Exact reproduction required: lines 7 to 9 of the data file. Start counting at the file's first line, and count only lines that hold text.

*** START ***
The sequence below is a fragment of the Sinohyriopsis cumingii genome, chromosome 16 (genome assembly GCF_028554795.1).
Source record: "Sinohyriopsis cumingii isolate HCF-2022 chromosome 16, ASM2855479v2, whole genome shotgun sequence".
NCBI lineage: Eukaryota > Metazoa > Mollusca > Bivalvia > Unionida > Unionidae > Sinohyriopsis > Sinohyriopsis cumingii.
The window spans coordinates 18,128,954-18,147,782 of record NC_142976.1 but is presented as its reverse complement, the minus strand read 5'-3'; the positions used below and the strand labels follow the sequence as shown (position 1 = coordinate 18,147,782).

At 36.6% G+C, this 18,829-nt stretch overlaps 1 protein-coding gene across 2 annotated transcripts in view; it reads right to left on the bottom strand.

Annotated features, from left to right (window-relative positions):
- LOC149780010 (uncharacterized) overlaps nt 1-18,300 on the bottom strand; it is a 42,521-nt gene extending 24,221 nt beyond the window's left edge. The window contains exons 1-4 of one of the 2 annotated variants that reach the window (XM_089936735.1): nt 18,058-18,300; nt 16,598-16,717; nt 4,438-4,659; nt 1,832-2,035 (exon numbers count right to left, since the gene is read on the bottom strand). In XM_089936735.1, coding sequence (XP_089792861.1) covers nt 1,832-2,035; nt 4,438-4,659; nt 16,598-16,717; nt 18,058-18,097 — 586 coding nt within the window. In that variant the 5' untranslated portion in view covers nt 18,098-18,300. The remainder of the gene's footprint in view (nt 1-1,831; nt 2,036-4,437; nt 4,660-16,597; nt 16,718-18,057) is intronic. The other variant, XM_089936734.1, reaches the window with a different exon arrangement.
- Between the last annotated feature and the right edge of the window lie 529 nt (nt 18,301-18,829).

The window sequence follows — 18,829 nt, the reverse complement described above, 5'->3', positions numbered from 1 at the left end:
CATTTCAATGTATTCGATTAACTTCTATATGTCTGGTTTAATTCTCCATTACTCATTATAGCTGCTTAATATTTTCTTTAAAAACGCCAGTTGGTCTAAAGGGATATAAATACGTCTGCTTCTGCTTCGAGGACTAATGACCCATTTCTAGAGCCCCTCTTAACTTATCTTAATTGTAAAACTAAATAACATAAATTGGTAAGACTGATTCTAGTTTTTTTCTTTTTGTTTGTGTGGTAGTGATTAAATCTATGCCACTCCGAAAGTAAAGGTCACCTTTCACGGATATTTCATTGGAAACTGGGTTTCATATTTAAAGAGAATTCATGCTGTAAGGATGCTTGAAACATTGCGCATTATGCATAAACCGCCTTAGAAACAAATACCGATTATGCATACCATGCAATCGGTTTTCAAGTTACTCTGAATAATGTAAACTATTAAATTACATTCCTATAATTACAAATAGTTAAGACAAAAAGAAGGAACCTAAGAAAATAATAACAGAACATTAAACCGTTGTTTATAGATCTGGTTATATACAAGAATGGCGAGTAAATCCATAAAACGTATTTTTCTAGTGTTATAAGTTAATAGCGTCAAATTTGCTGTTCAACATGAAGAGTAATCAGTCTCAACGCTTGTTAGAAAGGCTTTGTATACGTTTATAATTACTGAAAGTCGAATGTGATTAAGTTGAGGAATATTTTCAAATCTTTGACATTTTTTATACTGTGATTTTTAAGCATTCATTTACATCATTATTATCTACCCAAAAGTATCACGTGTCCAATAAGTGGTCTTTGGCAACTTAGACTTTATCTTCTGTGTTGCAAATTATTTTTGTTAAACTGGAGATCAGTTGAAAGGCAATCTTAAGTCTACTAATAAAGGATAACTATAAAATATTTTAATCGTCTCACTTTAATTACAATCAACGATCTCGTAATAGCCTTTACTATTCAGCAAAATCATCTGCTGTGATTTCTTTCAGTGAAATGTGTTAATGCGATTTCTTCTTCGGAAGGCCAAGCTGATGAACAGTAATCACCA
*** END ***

- LOC149780010 (uncharacterized) overlaps nt 1-18,300 on the bottom strand; it is a 42,521-nt gene extending 24,221 nt beyond the window's left edge. The window contains exons 1-4 of one of the 2 annotated variants that reach the window (XM_089936735.1): nt 18,058-18,300; nt 16,598-16,717; nt 4,438-4,659; nt 1,832-2,035 (exon numbers count right to left, since the gene is read on the bottom strand). In XM_089936735.1, coding sequence (XP_089792861.1) covers nt 1,832-2,035; nt 4,438-4,659; nt 16,598-16,717; nt 18,058-18,097 — 586 coding nt within the window. In that variant the 5' untranslated portion in view covers nt 18,098-18,300. The remainder of the gene's footprint in view (nt 1-1,831; nt 2,036-4,437; nt 4,660-16,597; nt 16,718-18,057) is intronic. The other variant, XM_089936734.1, reaches the window with a different exon arrangement.
- Between the last annotated feature and the right edge of the window lie 529 nt (nt 18,301-18,829).

The window sequence follows — 18,829 nt, the reverse complement described above, 5'->3', positions numbered from 1 at the left end: